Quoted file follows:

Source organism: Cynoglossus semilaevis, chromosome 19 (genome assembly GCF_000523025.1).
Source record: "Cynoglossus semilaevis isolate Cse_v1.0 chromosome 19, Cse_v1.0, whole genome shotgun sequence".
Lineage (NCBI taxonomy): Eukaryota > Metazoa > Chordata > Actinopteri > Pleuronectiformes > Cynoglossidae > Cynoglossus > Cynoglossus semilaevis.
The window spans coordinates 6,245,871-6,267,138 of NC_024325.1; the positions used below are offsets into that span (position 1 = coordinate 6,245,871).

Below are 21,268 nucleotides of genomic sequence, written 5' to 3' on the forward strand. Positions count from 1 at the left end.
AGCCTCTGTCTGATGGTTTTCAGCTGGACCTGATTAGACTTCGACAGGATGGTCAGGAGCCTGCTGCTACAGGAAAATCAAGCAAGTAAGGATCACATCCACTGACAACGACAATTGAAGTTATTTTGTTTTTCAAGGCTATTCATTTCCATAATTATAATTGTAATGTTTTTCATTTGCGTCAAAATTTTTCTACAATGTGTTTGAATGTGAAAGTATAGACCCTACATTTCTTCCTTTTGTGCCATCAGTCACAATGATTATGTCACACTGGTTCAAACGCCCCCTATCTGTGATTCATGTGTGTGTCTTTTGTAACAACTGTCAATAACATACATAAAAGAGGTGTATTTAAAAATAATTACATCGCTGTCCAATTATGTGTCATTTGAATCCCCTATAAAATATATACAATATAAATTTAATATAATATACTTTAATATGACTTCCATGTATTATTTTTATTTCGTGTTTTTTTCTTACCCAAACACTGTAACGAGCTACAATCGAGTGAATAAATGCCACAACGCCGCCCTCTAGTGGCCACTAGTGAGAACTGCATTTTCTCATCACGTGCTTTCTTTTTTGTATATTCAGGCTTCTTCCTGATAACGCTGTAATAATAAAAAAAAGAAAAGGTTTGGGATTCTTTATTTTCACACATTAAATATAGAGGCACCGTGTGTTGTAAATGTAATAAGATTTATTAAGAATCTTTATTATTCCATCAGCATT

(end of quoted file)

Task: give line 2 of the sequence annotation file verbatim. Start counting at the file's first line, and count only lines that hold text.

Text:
Source record: "Cynoglossus semilaevis isolate Cse_v1.0 chromosome 19, Cse_v1.0, whole genome shotgun sequence".